Tomb Robbers and Religion
Winer, Bart. Life in the Ancient World, Random House Inc. NY, NY 1961. pp. 57-58, et. al.
The pyramid was supposed to protect the pharaoh's body from the Nile, wild animals, and robbers. The Egyptians believed that they were born with a double, another self, called the ka. When the body died a soul called the ba flew out, sent a life spark through the ka, and then traveled to the other world. Now the ka could go in and out of the tomb and dine on the food and drink left at the temple near the tomb. But, it had to return to the body.
If the body was destroyed, the Egyptians feared that their ka would be destroyed, too. So they invented embalming, to preserve the dead body in unguents and linen bandages. But they knew that accidents happened and that the best mummies disintegrated. The pharaoh therefore had a model body--a stone statue of himself--placed in the tomb.
At first, the pharaoh made a contract with a temple to supply him with food and drink for centuries to come. One pharaoh gave twelve towns to a temple to guarantee a steady supply. But the priests were human, and within a hundred years the contract was forgotten. To guard against this, the pharaoh also provided himself with model food--details of his food and drink were also inscribed on tombstones.
The pharaoh never had to work in heaven, but his courtiers were afraid that they might have to plow, spin, and cook in the hereafter. To protect themselves, they had artists fashion model servants and tools which were placed in their tombs. these were called shawabty figures or ushabty, which means "answerer." When a courtier in the hereafter needed something, he called on one of these models to do the work. Spell 6 of The Book Of The Dead instructs the Shawtaby as follows:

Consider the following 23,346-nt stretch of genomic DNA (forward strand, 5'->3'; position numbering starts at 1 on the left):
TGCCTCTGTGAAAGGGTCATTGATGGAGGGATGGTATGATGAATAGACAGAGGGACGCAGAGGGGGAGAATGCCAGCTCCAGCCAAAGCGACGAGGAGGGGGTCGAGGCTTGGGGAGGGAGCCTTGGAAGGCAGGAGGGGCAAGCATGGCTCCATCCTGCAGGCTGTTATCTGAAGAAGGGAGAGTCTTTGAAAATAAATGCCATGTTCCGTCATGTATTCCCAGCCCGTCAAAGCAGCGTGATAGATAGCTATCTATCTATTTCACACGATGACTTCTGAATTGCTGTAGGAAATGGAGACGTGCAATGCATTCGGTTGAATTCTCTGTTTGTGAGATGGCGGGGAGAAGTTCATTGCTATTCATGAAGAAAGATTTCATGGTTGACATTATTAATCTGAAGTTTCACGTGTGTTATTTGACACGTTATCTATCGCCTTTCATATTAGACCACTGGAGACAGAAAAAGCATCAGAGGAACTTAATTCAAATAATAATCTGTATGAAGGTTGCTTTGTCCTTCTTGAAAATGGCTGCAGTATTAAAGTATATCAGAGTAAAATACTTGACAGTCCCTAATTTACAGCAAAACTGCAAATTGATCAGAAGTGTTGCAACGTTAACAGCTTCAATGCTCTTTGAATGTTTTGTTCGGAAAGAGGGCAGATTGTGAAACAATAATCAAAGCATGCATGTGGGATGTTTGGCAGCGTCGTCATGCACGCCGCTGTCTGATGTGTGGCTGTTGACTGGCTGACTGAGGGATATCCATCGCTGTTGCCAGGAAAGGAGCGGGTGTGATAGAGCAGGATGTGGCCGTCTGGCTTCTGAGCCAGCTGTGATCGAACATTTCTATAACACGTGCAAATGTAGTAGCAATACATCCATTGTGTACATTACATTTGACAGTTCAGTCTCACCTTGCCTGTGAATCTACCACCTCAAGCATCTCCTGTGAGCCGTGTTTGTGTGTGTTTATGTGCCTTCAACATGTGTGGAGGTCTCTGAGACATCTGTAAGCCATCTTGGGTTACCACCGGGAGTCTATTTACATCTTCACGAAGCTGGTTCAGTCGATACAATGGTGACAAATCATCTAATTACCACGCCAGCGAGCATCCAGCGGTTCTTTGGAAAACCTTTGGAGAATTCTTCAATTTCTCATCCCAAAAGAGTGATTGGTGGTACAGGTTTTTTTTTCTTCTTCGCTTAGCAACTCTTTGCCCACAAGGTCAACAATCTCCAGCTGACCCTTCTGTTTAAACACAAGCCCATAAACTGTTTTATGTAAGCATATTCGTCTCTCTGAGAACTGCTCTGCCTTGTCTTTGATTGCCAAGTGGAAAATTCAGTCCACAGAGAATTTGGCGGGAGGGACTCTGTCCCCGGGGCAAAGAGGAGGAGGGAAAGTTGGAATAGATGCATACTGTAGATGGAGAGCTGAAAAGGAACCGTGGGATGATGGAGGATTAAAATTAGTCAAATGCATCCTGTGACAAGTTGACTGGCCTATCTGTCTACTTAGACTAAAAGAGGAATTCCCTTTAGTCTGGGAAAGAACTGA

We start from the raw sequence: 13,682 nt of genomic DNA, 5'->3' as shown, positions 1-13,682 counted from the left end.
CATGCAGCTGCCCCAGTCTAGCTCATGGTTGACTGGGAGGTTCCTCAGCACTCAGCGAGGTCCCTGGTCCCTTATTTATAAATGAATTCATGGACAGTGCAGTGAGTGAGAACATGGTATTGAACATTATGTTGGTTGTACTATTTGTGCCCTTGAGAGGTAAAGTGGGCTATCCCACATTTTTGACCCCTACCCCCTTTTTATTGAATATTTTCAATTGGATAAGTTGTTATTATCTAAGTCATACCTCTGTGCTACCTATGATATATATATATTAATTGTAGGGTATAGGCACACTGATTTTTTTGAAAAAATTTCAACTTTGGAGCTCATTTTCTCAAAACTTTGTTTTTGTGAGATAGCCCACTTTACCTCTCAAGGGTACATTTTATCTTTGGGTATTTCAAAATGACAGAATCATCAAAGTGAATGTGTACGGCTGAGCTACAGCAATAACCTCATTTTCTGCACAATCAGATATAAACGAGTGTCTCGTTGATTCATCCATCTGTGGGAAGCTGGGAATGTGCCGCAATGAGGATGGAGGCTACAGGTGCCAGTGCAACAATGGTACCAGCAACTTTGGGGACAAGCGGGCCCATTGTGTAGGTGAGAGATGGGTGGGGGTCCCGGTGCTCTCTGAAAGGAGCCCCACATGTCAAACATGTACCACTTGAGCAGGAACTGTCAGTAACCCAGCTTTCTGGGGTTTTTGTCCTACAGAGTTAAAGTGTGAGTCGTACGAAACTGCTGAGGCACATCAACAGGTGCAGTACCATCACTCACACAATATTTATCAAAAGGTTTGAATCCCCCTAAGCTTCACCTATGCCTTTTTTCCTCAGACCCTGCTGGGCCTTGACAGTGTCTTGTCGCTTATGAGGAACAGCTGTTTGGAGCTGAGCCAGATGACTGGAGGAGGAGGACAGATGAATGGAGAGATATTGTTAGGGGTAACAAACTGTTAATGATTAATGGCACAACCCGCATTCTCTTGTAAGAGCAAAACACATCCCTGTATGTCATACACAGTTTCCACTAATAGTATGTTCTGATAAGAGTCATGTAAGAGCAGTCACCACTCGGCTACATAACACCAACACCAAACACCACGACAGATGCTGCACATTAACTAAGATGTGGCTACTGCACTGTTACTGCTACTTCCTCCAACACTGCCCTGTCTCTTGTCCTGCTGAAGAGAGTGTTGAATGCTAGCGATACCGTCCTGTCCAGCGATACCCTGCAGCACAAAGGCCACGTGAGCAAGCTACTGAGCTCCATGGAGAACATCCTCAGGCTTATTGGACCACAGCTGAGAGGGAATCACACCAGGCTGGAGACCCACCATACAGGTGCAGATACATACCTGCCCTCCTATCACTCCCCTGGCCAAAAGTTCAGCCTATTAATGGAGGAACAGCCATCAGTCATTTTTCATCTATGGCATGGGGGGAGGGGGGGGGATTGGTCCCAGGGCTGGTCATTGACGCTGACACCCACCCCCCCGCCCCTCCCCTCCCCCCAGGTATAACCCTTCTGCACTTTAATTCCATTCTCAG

O Shawtaby, If 'the deceased' be summoned
To do any work which has to be done in the realm if the dead
To make arable the fields,
To irrigate the land
Or to convey sand from East to West;
"Here I Am", you shall say, "I Shall Do It".
Pharaohs and courtiers wrote dire threats on their tomb walls. They built passages leading to dead ends. Tons of stone sealed the burial chamber. The entrance to the pyramid, high up on the wall face was so carefully blocked that it couldn't be detected. Yet every protective device proved in vain. Robbers managed to steal the treasures, even the gold and jewel-laden bodies were taken out of all the pyramids and most of the tombs. These were stolen not In modern times but in ancient times. Often the mason who had built the tombs later robbed them. While building a new tomb, they also tunneled into an old one next door.